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How Email Addresses Are Spoofed And How You Can Tell

Spoofed Email

Spam is big business, and I think it’s safe to say that everyone has either been a victim of it, or knows someone that has. Sometimes, it is just annoying, but other times, it could be an initial vector of attack for malware.

A critical aspect of this attack is making it appear as if an email message has come from someone other than the real sender, most likely someone you know (i.e., spoofing an email address). It’s an incredibly easy hack to pull off, and today, you’re going to learn how to identify one.

From Bill Gates

When an email program displays who an email is from, no actual verification is done. It simply relays whatever information it’s given. For example, every email message has a From header that can be easily forged, i.e., a malicious third party can set the From name and email address to whatever value they desire, and your email client would have no way of knowing.

It’s useful to think of an email From field as the return address on an envelope. A sender can write anything they want in this field and the USPS does little to verify that the letter/package is really from the individual or party displayed on it.

Email Headers

A plethora of information can be obtained by perusing an email message’s headers. This information is accessed in different ways for different email clients, but for our example, we’ll use Gmail.

Show original

To examine an email’s headers, click the small arrow at the top right corner of an email and choose Show original. You’ll see a large collection of text that looks something like this:

Delivered-To: [MY EMAIL ADDRESS]
Received: by 10.182.3.66 with SMTP id a2csp104490oba;
Sat, 11 Aug 2012 15:32:15 -0700 (PDT)
Received: by 10.14.212.72 with SMTP id x48mr8232338eeo.40.1344724334578;
Sat, 11 Aug 2012 15:32:14 -0700 (PDT)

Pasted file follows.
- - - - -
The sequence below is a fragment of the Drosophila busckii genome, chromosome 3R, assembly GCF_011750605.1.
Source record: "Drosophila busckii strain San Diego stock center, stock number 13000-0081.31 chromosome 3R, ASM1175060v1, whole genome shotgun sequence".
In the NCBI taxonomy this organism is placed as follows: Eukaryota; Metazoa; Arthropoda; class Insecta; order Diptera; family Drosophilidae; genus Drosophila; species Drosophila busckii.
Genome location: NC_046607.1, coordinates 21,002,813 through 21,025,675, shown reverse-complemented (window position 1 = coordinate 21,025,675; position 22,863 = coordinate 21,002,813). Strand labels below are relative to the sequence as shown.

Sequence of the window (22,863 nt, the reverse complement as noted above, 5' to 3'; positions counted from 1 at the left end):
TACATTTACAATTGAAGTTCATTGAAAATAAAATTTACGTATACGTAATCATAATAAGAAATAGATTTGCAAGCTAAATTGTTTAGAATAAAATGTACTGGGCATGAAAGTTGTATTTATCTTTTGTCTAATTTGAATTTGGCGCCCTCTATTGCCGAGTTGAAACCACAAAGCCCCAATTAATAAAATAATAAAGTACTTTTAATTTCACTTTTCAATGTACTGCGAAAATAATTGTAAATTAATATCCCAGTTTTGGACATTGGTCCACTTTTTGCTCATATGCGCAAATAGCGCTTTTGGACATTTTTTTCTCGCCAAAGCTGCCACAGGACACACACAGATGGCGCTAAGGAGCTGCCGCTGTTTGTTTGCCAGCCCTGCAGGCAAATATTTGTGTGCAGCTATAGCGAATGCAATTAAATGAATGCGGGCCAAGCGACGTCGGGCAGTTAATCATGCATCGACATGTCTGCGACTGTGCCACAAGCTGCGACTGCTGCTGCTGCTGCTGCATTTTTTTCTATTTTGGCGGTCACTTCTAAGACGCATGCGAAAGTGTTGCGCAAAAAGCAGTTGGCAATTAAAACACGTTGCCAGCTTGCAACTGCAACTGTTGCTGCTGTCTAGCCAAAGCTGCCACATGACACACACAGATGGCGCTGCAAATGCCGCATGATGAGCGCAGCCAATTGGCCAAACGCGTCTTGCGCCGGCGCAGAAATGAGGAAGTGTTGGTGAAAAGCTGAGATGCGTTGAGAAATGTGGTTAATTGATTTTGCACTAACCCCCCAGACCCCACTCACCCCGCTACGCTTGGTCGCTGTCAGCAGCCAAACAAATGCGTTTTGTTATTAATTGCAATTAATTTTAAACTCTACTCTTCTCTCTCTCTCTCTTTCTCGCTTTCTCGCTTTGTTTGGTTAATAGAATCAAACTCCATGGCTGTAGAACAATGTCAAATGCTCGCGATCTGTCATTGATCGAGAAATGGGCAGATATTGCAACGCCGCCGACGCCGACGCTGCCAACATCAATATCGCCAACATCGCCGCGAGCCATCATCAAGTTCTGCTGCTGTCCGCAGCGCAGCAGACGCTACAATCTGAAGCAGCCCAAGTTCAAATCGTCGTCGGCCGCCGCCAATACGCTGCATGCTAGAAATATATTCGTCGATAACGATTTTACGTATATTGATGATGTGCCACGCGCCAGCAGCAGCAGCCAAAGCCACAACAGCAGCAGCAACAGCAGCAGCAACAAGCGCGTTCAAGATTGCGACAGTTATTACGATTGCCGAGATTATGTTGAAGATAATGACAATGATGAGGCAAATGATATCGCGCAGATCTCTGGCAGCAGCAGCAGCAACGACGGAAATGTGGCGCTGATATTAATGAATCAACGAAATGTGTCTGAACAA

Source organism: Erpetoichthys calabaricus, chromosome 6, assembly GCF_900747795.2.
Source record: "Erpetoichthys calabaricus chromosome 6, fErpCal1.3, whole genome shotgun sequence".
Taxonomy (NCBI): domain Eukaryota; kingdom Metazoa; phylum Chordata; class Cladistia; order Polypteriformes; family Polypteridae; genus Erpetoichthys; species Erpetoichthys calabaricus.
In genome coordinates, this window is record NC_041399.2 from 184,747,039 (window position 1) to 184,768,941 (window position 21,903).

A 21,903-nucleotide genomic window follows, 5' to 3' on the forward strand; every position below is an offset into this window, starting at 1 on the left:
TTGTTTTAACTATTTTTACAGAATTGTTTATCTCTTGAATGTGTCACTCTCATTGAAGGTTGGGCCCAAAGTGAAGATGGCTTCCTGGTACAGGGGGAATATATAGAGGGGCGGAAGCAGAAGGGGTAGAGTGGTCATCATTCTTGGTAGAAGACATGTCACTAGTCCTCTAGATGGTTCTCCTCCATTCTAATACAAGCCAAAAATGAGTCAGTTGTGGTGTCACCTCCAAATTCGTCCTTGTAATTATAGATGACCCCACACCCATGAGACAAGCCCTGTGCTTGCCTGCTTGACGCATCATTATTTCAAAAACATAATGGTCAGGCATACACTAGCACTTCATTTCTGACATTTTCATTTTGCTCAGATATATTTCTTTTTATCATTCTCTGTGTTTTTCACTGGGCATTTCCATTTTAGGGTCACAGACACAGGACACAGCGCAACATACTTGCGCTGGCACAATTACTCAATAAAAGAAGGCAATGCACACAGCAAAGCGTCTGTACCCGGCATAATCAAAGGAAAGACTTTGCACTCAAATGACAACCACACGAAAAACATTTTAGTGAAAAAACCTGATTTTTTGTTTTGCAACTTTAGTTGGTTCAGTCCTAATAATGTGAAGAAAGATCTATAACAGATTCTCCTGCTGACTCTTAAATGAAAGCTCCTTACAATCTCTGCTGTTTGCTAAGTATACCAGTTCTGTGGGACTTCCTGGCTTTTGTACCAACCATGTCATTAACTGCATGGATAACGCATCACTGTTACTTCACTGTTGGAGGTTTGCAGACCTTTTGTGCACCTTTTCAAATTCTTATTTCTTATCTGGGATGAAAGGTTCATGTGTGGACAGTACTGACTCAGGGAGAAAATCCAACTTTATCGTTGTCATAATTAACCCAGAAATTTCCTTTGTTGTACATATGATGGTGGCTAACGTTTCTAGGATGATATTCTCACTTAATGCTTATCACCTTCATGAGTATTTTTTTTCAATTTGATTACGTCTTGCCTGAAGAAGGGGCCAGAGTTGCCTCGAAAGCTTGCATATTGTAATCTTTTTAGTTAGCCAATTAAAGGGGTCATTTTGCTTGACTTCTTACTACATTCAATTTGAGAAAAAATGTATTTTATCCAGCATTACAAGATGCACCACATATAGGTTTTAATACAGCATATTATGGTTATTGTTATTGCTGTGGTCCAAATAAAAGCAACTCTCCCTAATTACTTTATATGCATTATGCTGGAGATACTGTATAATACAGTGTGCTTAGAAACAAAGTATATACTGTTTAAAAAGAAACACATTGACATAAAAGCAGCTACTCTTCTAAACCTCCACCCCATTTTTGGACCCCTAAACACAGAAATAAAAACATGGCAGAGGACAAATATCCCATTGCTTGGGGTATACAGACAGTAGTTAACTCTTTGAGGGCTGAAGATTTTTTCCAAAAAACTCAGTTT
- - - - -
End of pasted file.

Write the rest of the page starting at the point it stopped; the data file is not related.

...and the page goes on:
Return-Path: <e.vwidxus@yahoo.com>
Received: from 72-255-12-30.client.stsn.net (72-255-12-30.client.stsn.net. [72.255.12.30])
by mx.google.com with ESMTP id c41si1698069eem.38.2012.08.11.15.32.13;
Sat, 11 Aug 2012 15:32:14 -0700 (PDT)
Received-SPF: neutral (google.com: 72.255.12.30 is neither permitted nor denied by best guess record for domain of e.vwidxus@yahoo.com) client-ip=72.255.12.30;
Authentication-Results: mx.google.com; spf=neutral (google.com: 72.255.12.30 is neither permitted nor denied by best guess record for domain of e.vwidxus@yahoo.com) smtp.mail=e.vwidxus@yahoo.com
Received: by vwidxus.net id hnt67m0ce87b for <[MY EMAIL ADDRESS]>; Sun, 12 Aug 2012 10:01:06 -0500 (envelope-from )
Received: from vwidxus.net by web.vwidxus.net with local (Mailing Server 4.69)
id 34597139-886586-27/./PV3Xa/WiSKhnO+7kCTI+xNiKJsH/rC/
for root@vwidxus.net; Sun, 12 Aug 2012 10:01:06 –0500

From: “Canadian Pharmacy” e.vwidxus@yahoo.com

There are numerous headers, but the most relevant ones start at the top of the email’s text message. This text follows the email’s route as it departs its sender and travels to you. The oldest headers (i.e., from the servers where the message originated) are at the bottom.

Here is where you want to start looking for discrepancies. For example, if your client tells you that a message is from a Yahoo! email address, you’d expect the email to be received from a Yahoo! mail server. In the spoofed example above, you can clearly see that the sending mail server did not belong to Yahoo!.

Furthermore, additional discrepancies can be identified by examining the I.P. address of the sending mail server. For example, if you receive a strange email from a Canadian bank, but the lowest Received: header contains an I.P. address that resolves to Russia or Nigeria, then it’s safe to conclude that the email address has most likely been spoofed.

Source How-To Geek

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